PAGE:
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    Navy's firefighting robot being tested in 2013, can now toss grenades

    Navy's firefighting robot being tested in 2013, can now toss grenades


    A firefighting robot being developed by the Navy will be tested aboard a decommissioned ship at the end of next year.

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    We first caught a glimpse of the Navy's robot firefighter during our look at Virgina Tech's Robotics and Mechanisms Laboratory, and now the Navy itself has released some more details about the robot and its future testing plans. Called Shipboard Autonomous Firefighting Robot (or SAFFiR for short), the robot utilizes a system called "force control," which allows its AI to tell its motor to exert a specific amount of force in a certain direction. This, combined with titanium springs designed to simulate a human tendon, should give SAFFiR the mobility necessary to navigate the rocky terrain of a Navy ship.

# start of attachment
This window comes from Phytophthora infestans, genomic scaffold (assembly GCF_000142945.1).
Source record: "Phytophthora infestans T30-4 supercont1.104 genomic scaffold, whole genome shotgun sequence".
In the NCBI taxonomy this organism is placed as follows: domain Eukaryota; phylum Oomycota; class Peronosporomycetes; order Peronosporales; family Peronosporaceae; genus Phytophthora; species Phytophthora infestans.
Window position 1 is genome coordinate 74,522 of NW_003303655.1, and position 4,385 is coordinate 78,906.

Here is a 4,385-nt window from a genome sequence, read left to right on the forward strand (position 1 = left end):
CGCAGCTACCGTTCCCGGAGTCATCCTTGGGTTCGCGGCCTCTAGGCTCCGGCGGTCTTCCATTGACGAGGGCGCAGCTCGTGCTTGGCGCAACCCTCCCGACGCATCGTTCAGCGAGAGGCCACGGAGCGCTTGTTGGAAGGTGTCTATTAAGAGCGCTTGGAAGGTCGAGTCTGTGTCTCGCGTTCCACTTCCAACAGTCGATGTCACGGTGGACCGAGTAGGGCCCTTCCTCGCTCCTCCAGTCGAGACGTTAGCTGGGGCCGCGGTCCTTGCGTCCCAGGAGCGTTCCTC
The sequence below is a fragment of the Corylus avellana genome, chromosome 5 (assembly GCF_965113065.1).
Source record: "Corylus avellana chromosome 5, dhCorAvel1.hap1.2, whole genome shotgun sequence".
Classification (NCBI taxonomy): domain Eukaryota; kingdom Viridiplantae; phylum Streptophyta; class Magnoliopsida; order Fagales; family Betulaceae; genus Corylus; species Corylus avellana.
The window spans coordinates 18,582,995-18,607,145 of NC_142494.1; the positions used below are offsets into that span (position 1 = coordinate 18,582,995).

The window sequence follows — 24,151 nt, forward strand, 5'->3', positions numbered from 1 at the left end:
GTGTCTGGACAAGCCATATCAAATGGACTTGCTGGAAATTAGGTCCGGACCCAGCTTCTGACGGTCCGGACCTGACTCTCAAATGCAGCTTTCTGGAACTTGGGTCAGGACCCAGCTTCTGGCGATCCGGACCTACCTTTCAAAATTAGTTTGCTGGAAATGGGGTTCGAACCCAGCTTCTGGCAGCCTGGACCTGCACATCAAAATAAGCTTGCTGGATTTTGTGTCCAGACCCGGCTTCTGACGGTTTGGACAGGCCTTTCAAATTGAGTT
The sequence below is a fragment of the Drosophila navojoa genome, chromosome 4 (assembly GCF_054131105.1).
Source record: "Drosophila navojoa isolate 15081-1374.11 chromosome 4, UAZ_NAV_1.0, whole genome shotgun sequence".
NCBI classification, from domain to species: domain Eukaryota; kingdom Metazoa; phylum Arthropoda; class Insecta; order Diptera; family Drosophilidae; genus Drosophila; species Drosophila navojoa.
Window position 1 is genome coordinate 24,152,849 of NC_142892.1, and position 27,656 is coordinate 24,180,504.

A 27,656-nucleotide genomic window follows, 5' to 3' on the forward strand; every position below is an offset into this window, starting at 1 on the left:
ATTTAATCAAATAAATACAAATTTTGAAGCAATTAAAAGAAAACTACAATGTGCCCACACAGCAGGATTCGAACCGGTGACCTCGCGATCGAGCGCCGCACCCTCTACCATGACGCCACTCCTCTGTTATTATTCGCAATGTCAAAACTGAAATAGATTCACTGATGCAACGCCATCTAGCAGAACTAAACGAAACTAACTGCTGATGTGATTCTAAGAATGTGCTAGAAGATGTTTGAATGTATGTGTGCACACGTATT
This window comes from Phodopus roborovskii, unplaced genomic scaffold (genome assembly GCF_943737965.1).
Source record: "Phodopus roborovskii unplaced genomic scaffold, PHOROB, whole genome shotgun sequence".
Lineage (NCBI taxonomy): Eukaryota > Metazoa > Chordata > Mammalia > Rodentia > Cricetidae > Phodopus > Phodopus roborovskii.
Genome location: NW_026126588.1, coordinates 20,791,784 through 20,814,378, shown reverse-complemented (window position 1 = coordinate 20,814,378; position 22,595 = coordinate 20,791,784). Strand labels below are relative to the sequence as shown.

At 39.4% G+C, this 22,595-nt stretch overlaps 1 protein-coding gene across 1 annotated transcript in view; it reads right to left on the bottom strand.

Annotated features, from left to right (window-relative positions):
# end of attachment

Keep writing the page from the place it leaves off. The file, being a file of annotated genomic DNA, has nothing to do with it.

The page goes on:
But there's more to the robot than just its legs. The Naval Research Laboratory is also working with both Virginia Tech and the University of Pennsylvania to develop algorithms that will allow it to move and make decisions autonomously, while still being able to understand directions like pointing and hand signals. SAFFiR's movement is also aided by a range of sensors that include a stereo IR camera that lets it see through smoke, and it has arms that can handle a fire suppressor and toss fire extinguishing grenades.

    SAFFiR is still a ways off from being used in real-world situations, but it will get a significant test in late 2013 when it's taken aboard the decommissioned USS Shadwell — the same ship used to train human firefighters.